continue reading

51 פרקים

Artwork
iconשתפו
 
Manage episode 396964748 series 3356683
תוכן מסופק על ידי Dr. Kim Riddlebarger. כל תוכן הפודקאסטים כולל פרקים, גרפיקה ותיאורי פודקאסטים מועלים ומסופקים ישירות על ידי Dr. Kim Riddlebarger או שותף פלטפורמת הפודקאסט שלהם. אם אתה מאמין שמישהו משתמש ביצירה שלך המוגנת בזכויות יוצרים ללא רשותך, אתה יכול לעקוב אחר התהליך המתואר כאן https://he.player.fm/legal.

Send us a Text Message.

Episode Synopsis:

Paul’s first Corinthian letter was written to deal with divisions in the Corinthian church. He’s received a letter from the Corinthians asking him about how to deal with the Greco-Roman pagans around them, as well as how to handle professing Christians who either did not understand, or implement the apostle’s instructions. In Ephesus, where Paul was residing, someone who had just come from Corinth passed on to Paul the news that the Corinthians had misunderstood his written response to their letter. Paul also received a delegation from the Corinthian church asking a whole series of questions, which Paul must address. The news from Corinth was disturbing. Paul’s response to this serious situation is the letter we now know as 1 Corinthians.
When you begin to summarize the content of 1 Corinthians (in order to answer the “what is in the letter question”), you notice something rather remarkable for a situational letter like this one specifically written to address divisions beginning to appear within the Corinthian congregation. Paul’s response is not to scold them (although there is a bit of exhortation), but to teach them the correct doctrine, which is then to be applied to each of the difficult situations brought to his attention. This makes for a rich theological letter in terms of doctrinal content worked out with a great deal of practical application.
Paul’s thesis statement is set out in 1 Corinthians 1:10: “I appeal to you, brothers, by the name of our Lord Jesus Christ, that all of you agree, and that there be no divisions among you, but that you be united in the same mind and the same judgment.” The two primary sources of contention which Paul must address are those typical of Greco-Roman paganism–sexual immorality and idolatry, along with the Corinthian tendency to boast about their personal accomplishments.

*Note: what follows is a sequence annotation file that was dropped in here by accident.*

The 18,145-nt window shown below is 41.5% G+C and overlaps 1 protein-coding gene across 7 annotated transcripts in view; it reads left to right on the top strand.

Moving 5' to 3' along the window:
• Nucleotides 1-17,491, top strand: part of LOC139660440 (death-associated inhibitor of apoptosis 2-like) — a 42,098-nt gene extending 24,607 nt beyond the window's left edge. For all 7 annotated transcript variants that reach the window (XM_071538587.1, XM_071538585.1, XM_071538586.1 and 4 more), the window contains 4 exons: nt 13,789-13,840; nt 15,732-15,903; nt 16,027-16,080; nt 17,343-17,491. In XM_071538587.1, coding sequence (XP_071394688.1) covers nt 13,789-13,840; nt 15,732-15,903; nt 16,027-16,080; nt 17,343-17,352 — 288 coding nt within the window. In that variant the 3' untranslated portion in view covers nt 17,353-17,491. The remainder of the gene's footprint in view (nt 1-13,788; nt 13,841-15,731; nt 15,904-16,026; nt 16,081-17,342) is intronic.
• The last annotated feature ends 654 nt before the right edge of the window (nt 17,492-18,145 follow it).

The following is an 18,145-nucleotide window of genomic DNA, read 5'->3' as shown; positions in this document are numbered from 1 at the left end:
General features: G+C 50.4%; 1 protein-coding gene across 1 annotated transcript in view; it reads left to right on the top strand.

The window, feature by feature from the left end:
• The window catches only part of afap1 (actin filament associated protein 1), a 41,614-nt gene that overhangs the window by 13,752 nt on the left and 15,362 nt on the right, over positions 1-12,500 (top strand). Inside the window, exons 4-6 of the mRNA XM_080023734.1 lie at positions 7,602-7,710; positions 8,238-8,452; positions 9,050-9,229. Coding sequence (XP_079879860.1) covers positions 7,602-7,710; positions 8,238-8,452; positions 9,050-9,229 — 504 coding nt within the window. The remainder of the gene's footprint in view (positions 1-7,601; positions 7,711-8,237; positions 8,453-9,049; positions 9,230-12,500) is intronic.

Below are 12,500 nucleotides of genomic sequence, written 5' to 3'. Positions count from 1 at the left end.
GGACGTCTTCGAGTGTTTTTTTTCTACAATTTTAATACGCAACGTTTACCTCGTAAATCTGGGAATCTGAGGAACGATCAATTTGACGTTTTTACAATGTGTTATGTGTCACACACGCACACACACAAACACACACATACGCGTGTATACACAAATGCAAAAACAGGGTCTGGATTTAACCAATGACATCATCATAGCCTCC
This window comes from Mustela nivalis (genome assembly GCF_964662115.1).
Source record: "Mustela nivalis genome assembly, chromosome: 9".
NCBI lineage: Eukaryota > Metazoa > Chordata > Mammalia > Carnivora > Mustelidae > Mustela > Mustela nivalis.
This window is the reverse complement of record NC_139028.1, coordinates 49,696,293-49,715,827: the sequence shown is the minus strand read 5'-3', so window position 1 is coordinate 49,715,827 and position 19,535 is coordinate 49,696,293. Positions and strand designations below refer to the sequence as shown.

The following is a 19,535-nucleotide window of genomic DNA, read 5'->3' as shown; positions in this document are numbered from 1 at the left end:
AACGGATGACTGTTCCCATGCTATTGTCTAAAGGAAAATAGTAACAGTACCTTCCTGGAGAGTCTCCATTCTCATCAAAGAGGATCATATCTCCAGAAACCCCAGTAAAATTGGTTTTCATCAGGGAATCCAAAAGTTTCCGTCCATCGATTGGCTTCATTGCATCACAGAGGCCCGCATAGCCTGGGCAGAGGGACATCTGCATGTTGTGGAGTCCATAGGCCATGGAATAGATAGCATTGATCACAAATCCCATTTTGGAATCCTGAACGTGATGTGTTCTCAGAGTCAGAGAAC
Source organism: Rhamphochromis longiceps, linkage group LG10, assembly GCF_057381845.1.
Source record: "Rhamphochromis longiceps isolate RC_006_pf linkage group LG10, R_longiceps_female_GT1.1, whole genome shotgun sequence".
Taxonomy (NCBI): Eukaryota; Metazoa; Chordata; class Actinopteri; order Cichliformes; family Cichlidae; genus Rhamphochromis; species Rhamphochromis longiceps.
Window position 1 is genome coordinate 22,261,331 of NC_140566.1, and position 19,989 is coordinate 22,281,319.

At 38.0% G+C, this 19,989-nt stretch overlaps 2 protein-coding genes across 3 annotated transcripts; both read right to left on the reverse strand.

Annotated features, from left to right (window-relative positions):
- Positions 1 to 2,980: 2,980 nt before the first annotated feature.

Paul must remind these new Christians of what he had taught them when he had been with them previously. God’s grace revealed in Christ’s death and resurrection and the gift of the indwelling of the Holy Spirit brings about an entirely different set of ethics and morality to those in Christ’s church. Love for fellow members of the family of God is to characterize the Corinthian church, not petty divisions. The divisions in Corinth must cease since the church is the body of Christ, Paul’s apostolic authority to address such matters was given to him by Christ so it is to be accepted, and Christ’s church should reflect the new creation which Jesus has brought about through his cross and resurrection.
If you take a look at any of the best known Reformed systematic theologies (say Berkhof, Bavinck, and Turretin), you will find that the number of biblical texts cited by these writers in support of major doctrines is about the same for 1 Corinthians as it is for Romans and Ephesians. The reason? Paul’s letter is packed with Trinitarian references. He speaks of calling and election as the manifestation of God’s grace as revealed in the gospel. He discusses Christ’s resurrection and ours in great detail–the most important discussion of the resurrection of the body in all the New Testament. Paul addresses numerous aspects of the Christian life, much of which is centered upon love of neighbor working itself out in the situations reported to him as the chief sign that one is truly converted and which serves as the basis of Christian ethics and morality.
1 Corinthians is theology applied to life. What is Paul’s theology? How does he apply it to the Corinthia

For show notes and other recommended materials located at the Riddleblog as mentioned during the Blessed Hope Podcast, click here: https://www.kimriddlebarger.com/

  continue reading